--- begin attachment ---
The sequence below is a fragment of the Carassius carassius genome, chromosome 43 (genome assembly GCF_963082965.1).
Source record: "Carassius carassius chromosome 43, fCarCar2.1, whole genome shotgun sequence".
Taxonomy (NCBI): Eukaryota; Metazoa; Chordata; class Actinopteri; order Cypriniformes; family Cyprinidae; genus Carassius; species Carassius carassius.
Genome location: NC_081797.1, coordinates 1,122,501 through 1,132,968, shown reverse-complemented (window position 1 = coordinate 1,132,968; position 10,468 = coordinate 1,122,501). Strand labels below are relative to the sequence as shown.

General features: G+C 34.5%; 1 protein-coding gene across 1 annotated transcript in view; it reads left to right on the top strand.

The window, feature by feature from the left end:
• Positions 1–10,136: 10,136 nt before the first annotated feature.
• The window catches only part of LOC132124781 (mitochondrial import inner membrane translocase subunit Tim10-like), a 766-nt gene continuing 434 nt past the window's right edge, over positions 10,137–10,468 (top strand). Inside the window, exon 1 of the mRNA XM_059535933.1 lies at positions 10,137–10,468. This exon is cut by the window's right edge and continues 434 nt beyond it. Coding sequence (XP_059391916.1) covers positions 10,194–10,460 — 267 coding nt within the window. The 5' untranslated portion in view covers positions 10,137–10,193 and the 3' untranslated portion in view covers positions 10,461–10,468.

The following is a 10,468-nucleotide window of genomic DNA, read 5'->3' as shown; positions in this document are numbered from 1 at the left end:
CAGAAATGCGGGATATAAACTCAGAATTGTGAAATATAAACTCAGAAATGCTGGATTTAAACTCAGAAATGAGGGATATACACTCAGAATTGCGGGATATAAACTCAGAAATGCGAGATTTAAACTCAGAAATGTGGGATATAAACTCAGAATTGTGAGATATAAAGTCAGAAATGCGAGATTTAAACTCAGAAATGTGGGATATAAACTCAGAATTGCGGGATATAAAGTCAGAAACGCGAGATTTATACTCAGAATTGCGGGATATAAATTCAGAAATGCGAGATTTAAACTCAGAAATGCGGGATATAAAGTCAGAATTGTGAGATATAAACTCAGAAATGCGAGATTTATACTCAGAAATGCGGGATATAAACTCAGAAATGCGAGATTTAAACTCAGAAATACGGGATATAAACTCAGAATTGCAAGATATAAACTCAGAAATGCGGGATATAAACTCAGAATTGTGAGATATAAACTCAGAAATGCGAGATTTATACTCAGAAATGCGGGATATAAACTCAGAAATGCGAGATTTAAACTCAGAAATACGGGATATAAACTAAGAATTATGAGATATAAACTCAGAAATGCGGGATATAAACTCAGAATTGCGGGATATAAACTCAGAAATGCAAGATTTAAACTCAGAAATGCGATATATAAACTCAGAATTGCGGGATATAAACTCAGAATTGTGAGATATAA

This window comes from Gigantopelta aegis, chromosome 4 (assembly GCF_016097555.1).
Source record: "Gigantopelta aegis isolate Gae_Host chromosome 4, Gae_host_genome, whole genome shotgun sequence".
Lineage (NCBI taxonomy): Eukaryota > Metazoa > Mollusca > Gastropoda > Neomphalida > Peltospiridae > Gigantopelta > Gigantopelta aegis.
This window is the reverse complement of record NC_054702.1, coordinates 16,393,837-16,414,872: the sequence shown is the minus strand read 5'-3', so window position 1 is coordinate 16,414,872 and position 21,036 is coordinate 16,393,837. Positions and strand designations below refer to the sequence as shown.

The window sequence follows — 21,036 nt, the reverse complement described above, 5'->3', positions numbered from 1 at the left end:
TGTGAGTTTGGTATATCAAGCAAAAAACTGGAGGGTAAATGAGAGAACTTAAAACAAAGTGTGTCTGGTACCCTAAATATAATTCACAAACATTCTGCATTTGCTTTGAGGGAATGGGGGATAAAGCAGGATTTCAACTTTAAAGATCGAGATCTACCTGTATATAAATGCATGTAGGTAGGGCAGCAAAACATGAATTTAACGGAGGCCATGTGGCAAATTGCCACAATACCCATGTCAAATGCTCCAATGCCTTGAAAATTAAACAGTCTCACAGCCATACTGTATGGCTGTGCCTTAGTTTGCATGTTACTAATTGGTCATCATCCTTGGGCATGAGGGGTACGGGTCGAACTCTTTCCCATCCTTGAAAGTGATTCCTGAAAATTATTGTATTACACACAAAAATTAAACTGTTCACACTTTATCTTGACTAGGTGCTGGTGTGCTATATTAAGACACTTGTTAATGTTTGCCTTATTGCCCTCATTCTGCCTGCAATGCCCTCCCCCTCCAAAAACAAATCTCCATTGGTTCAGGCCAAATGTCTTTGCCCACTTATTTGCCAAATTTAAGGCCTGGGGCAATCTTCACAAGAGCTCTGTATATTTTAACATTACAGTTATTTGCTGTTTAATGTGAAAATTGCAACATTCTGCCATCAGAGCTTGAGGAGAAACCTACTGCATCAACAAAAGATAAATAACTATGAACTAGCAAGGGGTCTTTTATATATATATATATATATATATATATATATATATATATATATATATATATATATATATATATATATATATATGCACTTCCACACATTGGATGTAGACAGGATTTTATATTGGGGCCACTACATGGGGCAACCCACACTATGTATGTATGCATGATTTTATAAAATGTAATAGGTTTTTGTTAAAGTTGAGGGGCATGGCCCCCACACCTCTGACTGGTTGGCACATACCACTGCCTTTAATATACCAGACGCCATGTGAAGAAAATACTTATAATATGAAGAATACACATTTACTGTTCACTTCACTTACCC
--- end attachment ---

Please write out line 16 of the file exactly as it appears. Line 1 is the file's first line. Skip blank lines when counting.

TGTGAGTTTGGTATATCAAGCAAAAAACTGGAGGGTAAATGAGAGAACTTAAAACAAAGTGTGTCTGGTACCCTAAATATAATTCACAAACATTCTGCATTTGCTTTGAGGGAATGGGGGATAAAGCAGGATTTCAACTTTAAAGATCGAGATCTACCTGTATATAAATGCATGTAGGTAGGGCAGCAAAACATGAATTTAACGGAGGCCATGTGGCAAATTGCCACAATACCCATGTCAAATGCTCCAATGCCTTGAAAATTAAACAGTCTCACAGCCATACTGTATGGCTGTGCCTTAGTTTGCATGTTACTAATTGGTCATCATCCTTGGGCATGAGGGGTACGGGTCGAACTCTTTCCCATCCTTGAAAGTGATTCCTGAAAATTATTGTATTACACACAAAAATTAAACTGTTCACACTTTATCTTGACTAGGTGCTGGTGTGCTATATTAAGACACTTGTTAATGTTTGCCTTATTGCCCTCATTCTGCCTGCAATGCCCTCCCCCTCCAAAAACAAATCTCCATTGGTTCAGGCCAAATGTCTTTGCCCACTTATTTGCCAAATTTAAGGCCTGGGGCAATCTTCACAAGAGCTCTGTATATTTTAACATTACAGTTATTTGCTGTTTAATGTGAAAATTGCAACATTCTGCCATCAGAGCTTGAGGAGAAACCTACTGCATCAACAAAAGATAAATAACTATGAACTAGCAAGGGGTCTTTTATATATATATATATATATATATATATATATATATATATATATATATATATATATATATATATATATATATATGCACTTCCACACATTGGATGTAGACAGGATTTTATATTGGGGCCACTACATGGGGCAACCCACACTATGTATGTATGCATGATTTTATAAAATGTAATAGGTTTTTGTTAAAGTTGAGGGGCATGGCCCCCACACCTCTGACTGGTTGGCACATACCACTGCCTTTAATATACCAGACGCCATGTGAAGAAAATACTTATAATATGAAGAATACACATTTACTGTTCACTTCACTTACCC